Good news for school students — they will now have to carry less burden on their mind with HRD Minister Prakash Javadekar announcing that NCERT syllabus will be reduced by half from the 2019 session onwards.
Yeshwanth Raj Parasmal tells you what it means
The reduction of syllabus by 50 per cent is a watershed reform for the Indian school education system. It acknowledges that in the 21st century, where information is ubiquitous, students need to develop skills and conceptual understanding, rather than memorising content.
The 5 Good
- It will create an eco-system that would help us all realise what Elliot Eisner said: “The major aim of schooling is to enable students to become the architects of their own education so that they can invent themselves during the course of their lives.’
- The reduced syllabus will allow teachers and students time to dive deeper into learning. The focus would shift from ‘covering’ syllabus in class to a ‘mastery’ of concepts. Content has always dominated the classroom. Now the time is to focus on pedagogy. Schools will be able to focus on how students learn rather than what teachers teach.
- By reducing the syllabus, the stress level of teachers would also reduce significantly. A less stressed teacher is a happy teacher and a more engaged and committed one.
- The current assessment regime of the annual exam system will be less of a burden with this new initiative. It will also enable assessment patterns where we can evaluate the ability of students to apply the mastery of concepts in different contexts and situations. It will go beyond rote learning, or ‘learning by heart’. Assessment of skills through project-based learning and design thinking will become important.
- The teachers will have more time in hand for important learning areas like sports, arts, computers etc and, most importantly, development of 21st century skills like creativity, collaboration, communication and critical thinking.
Internationally, the schools have shifted focus from content to skills. The 21st century is defined by transformative technologies that are redefining the way we work, collaborate, communicate and socialise; the students will now need to inculcate skills that will help them stay relevant in these changing times.
The P21, a US-based non-profit organisation, representing over five million members of the global workforce, believes that learning and innovation skills are increasingly being recognised as the skills that separate students prepared for increasingly complex life and work environments and those who are not. Focus on creativity, critical thinking, communication and collaboration is essential to prepare students for the future.
Our National Curriculum Framework was last reviewed and approved in 2005. Now is the time to re-imagine it. Our existing syllabus, assessment and pedagogy do not reflect the real-world changes. It certainly is not positioned to prepare students for the complex, challenging and uncertain future ahead.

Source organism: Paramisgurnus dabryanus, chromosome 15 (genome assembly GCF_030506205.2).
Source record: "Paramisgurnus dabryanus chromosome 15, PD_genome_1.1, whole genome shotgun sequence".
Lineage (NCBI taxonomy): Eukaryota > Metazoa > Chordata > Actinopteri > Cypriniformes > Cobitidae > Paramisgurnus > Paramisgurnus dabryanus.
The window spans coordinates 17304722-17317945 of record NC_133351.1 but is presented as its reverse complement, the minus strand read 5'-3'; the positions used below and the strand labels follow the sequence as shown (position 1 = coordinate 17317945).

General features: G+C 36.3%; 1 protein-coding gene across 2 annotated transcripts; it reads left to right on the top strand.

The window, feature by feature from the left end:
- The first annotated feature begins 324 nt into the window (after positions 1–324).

The reduced syllabus will hopefully shift focus to the real issues that will make the 16 years of education a worthwhile and joyful experience for students.
The school curriculum must be seen as a continuum. Ron Ritchhart of Harvard University challenged us to think differently when he stated: “What if education were less about acquiring skills and knowledge and more about cultivating the dispositions and habits of mind that students will need for a lifetime of learning, problem-solving and decision making? What if education were less concerned with the end-of-year exam and more concerned with who students become as a result of their schooling? What if we viewed smartness as a goal that students can work towards rather than as something they either have or don’t?”
- More time for development of 21st century skills like creativity, communication, collaboration, etc
- More time for diving deep into each concept so that the students can master the content (be able to apply the knowledge in different contexts)
- More time for arts. We recommend a detailed framework on Arts as a core subject which can focus on drawing, sketching, various forms of painting, craft, clay modeling, digital arts, graphic designing etc.
- More time for Science with focus on technology, Robotics and Engineering. The initiatives of NITI Ayog on Tinkering Lab will get a boost as well.
- Life skills programme can be introduced that will cover financial literacy, decision-making skills, adolescence education programme, global citizenship etc.
- More time for understanding the self through value education.
Affect on students
We will be failing our students and an entire generation if we continue to focus on content and vast syllabus that has little relevance in terms of its application in real world. The stress of students and staff in these 16 years of education has to be reduced and dealt with. It is no longer a question of whether we need to reduce the syllabus, the right question is ‘by how much’? A bad curriculum well taught is a better experience than a good curriculum badly taught. The reduced syllabus will make learning joyful, make life less stressful and shift the focus on ‘real-life’ deeper learning.